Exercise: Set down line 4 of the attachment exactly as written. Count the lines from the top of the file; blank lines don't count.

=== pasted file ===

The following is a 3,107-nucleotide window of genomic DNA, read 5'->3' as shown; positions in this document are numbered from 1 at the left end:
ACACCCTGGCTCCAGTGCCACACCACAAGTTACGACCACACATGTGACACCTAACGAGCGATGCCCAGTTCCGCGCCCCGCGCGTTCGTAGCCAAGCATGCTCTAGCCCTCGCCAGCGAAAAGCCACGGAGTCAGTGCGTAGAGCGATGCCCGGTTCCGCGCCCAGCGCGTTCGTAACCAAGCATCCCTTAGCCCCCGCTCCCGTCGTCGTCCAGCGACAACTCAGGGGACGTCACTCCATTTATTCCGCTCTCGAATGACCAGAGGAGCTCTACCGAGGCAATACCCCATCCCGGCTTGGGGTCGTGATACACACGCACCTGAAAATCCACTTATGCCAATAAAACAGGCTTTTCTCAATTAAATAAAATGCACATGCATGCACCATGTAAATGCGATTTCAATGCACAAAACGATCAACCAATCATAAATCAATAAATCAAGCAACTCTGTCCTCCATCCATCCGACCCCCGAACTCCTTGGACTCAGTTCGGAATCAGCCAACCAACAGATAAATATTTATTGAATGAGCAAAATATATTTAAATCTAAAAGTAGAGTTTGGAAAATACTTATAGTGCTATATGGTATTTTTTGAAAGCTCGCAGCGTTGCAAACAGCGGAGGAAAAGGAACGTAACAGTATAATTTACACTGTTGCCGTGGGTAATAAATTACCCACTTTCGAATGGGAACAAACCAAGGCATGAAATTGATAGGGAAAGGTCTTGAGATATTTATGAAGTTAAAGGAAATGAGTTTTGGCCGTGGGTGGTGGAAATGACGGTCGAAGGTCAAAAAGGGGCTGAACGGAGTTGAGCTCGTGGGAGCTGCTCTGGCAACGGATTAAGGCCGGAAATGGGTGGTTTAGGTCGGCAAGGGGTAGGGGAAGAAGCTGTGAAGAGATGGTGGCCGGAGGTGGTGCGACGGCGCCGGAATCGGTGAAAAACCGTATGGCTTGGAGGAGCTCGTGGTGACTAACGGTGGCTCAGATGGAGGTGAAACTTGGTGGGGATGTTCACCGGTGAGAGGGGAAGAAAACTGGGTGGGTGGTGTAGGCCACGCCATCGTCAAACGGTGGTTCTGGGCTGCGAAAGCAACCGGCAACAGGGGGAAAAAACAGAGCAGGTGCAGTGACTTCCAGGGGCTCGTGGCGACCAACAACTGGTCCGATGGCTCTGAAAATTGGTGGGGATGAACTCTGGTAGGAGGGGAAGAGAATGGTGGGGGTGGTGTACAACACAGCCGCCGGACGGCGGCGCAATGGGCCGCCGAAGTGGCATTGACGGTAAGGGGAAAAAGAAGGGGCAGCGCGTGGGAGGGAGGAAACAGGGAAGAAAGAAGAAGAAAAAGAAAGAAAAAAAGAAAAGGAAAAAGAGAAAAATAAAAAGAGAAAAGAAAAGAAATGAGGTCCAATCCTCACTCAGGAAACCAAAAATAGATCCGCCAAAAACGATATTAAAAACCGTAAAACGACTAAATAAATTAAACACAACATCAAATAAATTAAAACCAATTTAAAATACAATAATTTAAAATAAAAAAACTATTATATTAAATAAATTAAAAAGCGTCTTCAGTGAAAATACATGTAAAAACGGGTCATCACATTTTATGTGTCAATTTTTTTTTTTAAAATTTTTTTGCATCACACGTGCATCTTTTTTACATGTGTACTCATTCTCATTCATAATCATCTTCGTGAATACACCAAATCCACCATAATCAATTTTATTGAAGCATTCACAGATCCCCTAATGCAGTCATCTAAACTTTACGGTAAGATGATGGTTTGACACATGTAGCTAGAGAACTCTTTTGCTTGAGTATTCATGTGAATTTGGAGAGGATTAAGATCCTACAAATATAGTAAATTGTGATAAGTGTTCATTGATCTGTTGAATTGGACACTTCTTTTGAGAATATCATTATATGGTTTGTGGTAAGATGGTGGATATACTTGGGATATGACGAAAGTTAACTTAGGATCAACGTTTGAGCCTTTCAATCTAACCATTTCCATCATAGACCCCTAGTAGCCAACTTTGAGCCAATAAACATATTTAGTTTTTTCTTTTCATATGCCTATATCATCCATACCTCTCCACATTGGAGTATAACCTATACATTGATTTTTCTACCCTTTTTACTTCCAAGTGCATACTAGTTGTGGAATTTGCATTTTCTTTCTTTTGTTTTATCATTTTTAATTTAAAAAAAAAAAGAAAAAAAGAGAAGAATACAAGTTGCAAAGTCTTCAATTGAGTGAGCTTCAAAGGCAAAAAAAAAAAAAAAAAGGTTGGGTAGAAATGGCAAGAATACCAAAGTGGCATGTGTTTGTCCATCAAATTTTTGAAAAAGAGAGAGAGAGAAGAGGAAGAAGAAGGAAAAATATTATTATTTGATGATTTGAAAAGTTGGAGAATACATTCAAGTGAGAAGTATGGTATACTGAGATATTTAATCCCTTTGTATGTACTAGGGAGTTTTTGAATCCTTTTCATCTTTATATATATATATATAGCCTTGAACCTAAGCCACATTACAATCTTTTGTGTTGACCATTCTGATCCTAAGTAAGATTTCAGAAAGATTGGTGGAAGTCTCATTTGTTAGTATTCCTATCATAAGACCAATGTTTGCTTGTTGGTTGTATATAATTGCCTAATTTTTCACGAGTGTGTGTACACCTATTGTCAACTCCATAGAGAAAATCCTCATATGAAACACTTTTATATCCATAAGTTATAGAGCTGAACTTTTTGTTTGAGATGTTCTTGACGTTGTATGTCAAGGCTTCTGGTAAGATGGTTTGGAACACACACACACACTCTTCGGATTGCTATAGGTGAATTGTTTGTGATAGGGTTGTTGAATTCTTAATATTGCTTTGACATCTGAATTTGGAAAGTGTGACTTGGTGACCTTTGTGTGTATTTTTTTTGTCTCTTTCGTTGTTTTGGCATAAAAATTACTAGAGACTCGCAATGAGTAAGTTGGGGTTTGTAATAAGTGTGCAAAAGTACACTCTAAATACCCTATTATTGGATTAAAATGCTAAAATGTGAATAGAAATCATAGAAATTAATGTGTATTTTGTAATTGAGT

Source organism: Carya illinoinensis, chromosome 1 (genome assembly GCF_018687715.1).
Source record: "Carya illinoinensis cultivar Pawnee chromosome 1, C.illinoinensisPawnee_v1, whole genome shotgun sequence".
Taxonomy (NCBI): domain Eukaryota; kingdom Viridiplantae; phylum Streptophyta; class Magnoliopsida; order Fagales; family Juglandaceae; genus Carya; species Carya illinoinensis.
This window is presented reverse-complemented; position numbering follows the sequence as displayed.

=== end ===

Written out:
Source record: "Carya illinoinensis cultivar Pawnee chromosome 1, C.illinoinensisPawnee_v1, whole genome shotgun sequence".